Dragon Tiger Gate


So with a good night’s sleep behind me – well in truth I haven’t had one of those yet on this trip as jet lag has me in the grips of its ferocious teeth – I try and reconsider this messy overly indulgent film to see if I respect it more in the morning. No, not really. It all begins with the hair in this one. From that small detail all else trails behind it in a vacuous cloud. I suspect that the look of the film is based on the comic book from which the film was sourced, but the hair style of the three main characters is so distractingly pretentious that it takes on a life of its own. With their wind strewn locks carefully swept over their right eye like aging gigolos at a hen party, much of your thoughts throughout the film wander around the subject of their follicle splendor. The main one being what conditioner do they use, another being why the Donnie Yen character hasn’t changed his hair style since he was eight years old, but also wondering whether being able to see clearly with only one eye might explain why they get beaten by the bad guy so often – will a simple haircut save the day in the end? Most disappointingly however is that Ekin Cheng never shows up to join them in a contest of hair power. The film would have had a perfect ending if Ekin had shown up as a giant Godlike figure to bless their hair and the hair of their descendents forever to come.

With the same creative talents behind this as were behind Sha Po Lang (Wilson Yip directing and Donnie Yen doing almost everything else) I was hoping that they would build on what I thought made that such a terrific film – edge of your seat down home action choreography, tense straight ahead narrative and characters that seemed real and that you cared about. In particular the action received hosannas from many for going back to the basics – real hitting, real martial artists and a general lack of wire work and CGI. This film instead goes in the opposite direction – a muddled plot, characters that have no depth and action that is a very mixed bag. There are as I recall five action set pieces which alone should have carried the film – but they don’t because when it isn’t in motion this film dies in its tracks with some horrible maudlin drama and flashbacks to childhood that should be burnt at the stake. The action is generally solid but as the film progresses it goes from somewhat realistic and inventive to a tedious reliance in the final two scenes on CGI and wire work that made it feel like just another computer game brought to life.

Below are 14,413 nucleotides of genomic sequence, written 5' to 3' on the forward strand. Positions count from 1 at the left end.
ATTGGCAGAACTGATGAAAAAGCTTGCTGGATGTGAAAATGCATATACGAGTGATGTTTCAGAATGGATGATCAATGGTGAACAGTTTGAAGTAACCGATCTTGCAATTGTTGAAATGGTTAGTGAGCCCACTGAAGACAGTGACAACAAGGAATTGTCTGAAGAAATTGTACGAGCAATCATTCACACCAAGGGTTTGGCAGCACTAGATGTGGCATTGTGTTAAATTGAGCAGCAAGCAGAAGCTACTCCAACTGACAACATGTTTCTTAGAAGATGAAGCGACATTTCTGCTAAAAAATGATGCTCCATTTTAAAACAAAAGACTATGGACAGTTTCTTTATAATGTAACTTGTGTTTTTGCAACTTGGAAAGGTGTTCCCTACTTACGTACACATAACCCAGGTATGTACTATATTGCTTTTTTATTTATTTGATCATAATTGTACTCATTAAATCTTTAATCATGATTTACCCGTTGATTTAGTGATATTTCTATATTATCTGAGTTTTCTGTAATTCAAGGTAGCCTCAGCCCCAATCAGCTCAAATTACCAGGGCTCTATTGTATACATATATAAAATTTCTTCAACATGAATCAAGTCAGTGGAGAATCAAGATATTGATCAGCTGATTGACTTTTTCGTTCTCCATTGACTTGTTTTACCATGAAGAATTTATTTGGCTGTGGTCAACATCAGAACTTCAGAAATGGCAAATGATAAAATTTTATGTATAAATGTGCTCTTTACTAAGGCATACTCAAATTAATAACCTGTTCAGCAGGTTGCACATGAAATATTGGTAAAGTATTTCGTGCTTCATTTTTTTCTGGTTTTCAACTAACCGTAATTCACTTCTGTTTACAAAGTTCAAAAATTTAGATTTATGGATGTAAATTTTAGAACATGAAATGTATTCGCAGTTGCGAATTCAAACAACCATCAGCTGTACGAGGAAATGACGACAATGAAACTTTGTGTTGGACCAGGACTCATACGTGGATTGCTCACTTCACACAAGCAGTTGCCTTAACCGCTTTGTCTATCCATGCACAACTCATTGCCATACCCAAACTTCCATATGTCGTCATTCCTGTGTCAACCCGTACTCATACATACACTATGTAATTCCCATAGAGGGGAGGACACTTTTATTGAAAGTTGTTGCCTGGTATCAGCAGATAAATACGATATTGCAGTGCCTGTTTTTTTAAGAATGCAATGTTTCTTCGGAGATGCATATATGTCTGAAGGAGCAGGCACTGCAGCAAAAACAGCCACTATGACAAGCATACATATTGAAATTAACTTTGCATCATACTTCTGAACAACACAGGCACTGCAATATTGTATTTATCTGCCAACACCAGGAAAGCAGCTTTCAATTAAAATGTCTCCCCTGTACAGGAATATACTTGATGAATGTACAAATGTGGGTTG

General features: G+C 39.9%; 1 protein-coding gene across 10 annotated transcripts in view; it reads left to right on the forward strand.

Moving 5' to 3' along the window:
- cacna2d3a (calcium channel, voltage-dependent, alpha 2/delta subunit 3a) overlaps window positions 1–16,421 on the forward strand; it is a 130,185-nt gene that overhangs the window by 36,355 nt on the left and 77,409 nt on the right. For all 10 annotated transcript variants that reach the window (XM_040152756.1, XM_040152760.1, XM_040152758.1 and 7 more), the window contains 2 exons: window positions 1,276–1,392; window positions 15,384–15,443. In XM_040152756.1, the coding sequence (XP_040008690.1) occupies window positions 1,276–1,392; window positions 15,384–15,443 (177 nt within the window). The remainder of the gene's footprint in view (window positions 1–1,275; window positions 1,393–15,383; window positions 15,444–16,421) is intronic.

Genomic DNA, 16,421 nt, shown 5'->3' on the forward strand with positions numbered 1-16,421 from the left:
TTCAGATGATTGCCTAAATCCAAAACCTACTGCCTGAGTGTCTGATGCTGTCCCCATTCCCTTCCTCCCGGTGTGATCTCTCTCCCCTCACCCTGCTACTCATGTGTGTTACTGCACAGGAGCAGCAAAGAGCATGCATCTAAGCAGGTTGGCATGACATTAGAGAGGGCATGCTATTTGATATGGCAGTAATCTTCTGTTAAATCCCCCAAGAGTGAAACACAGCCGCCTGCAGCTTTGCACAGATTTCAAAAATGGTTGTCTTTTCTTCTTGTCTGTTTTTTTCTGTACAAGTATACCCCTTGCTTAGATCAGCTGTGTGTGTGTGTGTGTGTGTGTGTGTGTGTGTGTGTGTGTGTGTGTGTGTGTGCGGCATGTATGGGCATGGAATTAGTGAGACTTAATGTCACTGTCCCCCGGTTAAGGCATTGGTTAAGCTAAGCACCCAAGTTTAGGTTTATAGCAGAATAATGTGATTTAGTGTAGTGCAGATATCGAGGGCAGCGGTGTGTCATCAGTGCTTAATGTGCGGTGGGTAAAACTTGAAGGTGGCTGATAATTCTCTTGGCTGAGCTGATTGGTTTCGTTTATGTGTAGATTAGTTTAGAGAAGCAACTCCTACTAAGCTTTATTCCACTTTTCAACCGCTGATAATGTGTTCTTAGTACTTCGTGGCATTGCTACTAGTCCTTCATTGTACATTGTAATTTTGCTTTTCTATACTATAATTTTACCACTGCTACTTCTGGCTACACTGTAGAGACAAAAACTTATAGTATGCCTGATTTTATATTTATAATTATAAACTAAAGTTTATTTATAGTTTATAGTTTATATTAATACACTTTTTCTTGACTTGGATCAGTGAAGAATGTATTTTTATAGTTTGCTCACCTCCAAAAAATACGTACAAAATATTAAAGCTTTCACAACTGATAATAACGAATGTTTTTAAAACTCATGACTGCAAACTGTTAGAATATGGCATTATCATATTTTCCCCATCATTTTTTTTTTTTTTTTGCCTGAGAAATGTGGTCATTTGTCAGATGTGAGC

The main problem here is sadly Donnie Yen. I know he has been an opportune target to pick on for some, but I have never really felt that way – I’ve never been a huge fan but at the same time I certainly admire his martial arts skills and have appreciated some of his action choreography – hell I have liked “Ballistic Kiss” which he directed and starred in. But he has never really been able to break in as a leading man simply because he has so little warmth and charisma and never seems particularly likable on the screen. He always appears like the guy who would be standing by himself at a party hoping someone would talk to him. All this is painfully evident in “Dragon Tiger Gate” that at times seems to be a valentine to his ego as he spends moment after moment posing for the camera as if he is in a shoot for Maxim. He punches, he poses, he kicks, he poses, he sits on the ledges of buildings and poses in profile – always of course with his hair hanging dramatically over his eye. Why doesn't he just become a catwalk male model and be done with it - it' s clearly his fantasy. It becomes more than a little laughable after a while and one might guess that Wilson Yip is either in love with Donnie or had no choice in the matter.

As to the plot of the film it really doesn’t matter because it made so little sense and had so little heart. Basically Donnie as Dragon Wong, Nicholas Tse as Tiger Wong and Shawn Yue as Turbo Shek all do some male bonding and kick some ass. There are a couple women thrown into the mix so as not to make it too totally male oriented, but they are strictly "flower vase" roles and add precious little to the proceedings. Yuen Wah also has a nice part and that is always welcome – and gets into the action as well. Not to dump water all over this film – I had just had higher expectations – it has excellent production values, good set design and some enjoyable action scenes that are well shot – in particular the first two in which Tse shows some surprisingly adept leg work and the one in which the camera takes a bird’s eye view in a tea shop as the action moves from room to room. The good news though is that the Weinsteins ended up with this disaster and they so deserve it and it should be collecting dust in a video store near you very soon.

My rating for this film: 4.0